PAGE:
Going Southeast to Reach the West

One of the perks of living in Asia is having all those beautiful, magnificent and intriguing cultures right at my doorstep. From the gilded stupa of Shwedagon in Myanmar and the gold-leafed dome of Brunei’s Sultan Omar Ali Saifuddin Mosque to Kinkakuji, the golden pavilion […]

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Ngempon, Twelve Centuries Later

1,200 years ago in the heart of Java, Buddhism and Hinduism grew as the dominant religions of the people, signified by the construction of a multitude of temples in the island’s mountainous regions as well as the vast plains overlooked by mighty volcanoes. Around the […]

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The Invincible White Heron

In Ancient Egypt, the heron was believed to be the creator of light, while the double-headed heron symbolized prosperity. Halfway across the world in Ancient China, the bird was regarded as a symbol of strength, purity, patience and long life. However in Japan, an egret […]

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Fragrant Water and Putrid Air

Any conversation about Indonesia’s natural landscape will almost certainly mention its plethora of volcanoes. Located on the Pacific Ring of Fire – where some of the world’s strongest and deadliest earthquakes and volcanic eruptions occur – Indonesia is home to more than a hundred active […]

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Hue Tombs: Opulence for Eternity

Beginning in the early 19th century, much of present-day Vietnam was once again unified after being divided by rivaling feudal lords for centuries. The Nguyen dynasty, the last dynasty in the history of Imperial Vietnam, ruled the country for more than one hundred years, a […]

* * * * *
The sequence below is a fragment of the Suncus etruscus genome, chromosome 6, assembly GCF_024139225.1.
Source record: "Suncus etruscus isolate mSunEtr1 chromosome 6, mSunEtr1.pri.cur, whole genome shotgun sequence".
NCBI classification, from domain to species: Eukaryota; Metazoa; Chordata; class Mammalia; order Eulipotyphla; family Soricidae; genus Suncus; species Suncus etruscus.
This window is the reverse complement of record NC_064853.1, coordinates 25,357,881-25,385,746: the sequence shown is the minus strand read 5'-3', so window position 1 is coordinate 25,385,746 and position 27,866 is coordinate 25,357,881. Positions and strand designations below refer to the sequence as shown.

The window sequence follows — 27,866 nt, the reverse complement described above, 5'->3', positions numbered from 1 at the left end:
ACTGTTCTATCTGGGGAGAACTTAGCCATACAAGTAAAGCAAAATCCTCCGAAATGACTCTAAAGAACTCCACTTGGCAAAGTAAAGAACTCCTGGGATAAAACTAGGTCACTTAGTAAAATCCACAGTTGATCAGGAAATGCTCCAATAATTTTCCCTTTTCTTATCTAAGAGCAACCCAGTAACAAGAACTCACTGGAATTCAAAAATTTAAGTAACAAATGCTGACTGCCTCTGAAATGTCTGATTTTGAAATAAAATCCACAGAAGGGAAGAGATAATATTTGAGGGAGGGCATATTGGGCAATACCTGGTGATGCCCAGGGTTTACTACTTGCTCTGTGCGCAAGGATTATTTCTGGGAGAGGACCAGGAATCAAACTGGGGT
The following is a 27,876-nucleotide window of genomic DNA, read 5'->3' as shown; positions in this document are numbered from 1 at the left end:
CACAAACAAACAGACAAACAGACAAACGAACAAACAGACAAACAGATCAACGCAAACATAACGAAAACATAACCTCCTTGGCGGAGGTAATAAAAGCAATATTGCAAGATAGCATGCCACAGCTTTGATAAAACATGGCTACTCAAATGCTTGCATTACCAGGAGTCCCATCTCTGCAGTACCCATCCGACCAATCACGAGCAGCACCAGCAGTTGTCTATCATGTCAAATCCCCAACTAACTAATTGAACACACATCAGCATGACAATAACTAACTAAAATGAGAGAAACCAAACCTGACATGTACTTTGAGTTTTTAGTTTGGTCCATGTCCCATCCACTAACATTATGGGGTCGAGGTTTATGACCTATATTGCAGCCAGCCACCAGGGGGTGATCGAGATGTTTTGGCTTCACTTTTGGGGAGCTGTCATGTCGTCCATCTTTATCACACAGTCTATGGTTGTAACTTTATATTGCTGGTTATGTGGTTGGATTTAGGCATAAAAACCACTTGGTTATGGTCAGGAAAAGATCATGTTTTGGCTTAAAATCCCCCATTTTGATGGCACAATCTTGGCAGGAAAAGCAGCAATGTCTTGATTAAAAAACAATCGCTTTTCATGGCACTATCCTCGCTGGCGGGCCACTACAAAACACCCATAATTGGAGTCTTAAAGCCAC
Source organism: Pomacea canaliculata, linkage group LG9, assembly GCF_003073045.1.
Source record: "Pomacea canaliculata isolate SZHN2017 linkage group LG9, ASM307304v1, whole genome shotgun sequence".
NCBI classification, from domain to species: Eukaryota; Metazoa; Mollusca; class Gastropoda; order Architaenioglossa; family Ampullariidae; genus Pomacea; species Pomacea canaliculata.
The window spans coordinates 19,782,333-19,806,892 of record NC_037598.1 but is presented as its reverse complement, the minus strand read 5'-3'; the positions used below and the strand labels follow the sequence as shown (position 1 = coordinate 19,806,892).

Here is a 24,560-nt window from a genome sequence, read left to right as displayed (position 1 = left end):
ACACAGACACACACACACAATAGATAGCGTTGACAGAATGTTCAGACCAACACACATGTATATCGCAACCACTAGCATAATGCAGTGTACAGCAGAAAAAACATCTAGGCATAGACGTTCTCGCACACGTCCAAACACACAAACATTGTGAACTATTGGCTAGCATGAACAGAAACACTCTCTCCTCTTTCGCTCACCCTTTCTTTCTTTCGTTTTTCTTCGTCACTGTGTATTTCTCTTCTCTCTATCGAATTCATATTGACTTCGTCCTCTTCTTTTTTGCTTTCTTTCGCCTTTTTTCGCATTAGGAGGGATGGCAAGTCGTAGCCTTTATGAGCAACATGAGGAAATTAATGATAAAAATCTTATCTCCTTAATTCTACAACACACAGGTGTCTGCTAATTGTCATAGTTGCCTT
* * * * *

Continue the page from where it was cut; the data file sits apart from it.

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Semarang: My Cherished Hometown

“Semarang is squeezed in the middle,” a pun my father once told me about the Central Javanese provincial capital which is also my hometown. We were discussing about how slowly Semarang developed compared to other major cities in Java – Jakarta, Surabaya, Bandung and even Yogyakarta. […]

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Hue Citadel: Echoes of Imperial Vietnam

Beginning in the 15th century in a land known today as Vietnam, Dai Viet – an empire of the Viet people from the north – which had successfully defeated their long-time rival, the Chams, expanded their territory further south. Quite the opposite of the Hindu-influenced […]

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A Waterworld Called Inle

On a sunny Thursday morning, the river town of Nyaung Shwe is already brimming with activity. Its quay, the main gateway for locals and tourists alike to visit Inle Lake, is thronged by dozens of colorful slender boats. Our boat, conspicuously painted pink and fitted with […]

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Penataran: Appeasing the Mountain God

Swirling tongues of fire welcomed erstwhile royal families and priests who ascended the stairs of Palah, a late 12th-century Hindu temple located on the southwestern slopes of Mount Kelud. The volcano was so active and unpredictable that a temple was deemed necessary to appease Acalapati, […]

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Okayama Delights

Moving on from something good can sometimes be very difficult. And that was exactly what happened to me after my first trip to Japan last year. It was not the country itself that had me utterly captivated, although many things I observed and experienced there […]

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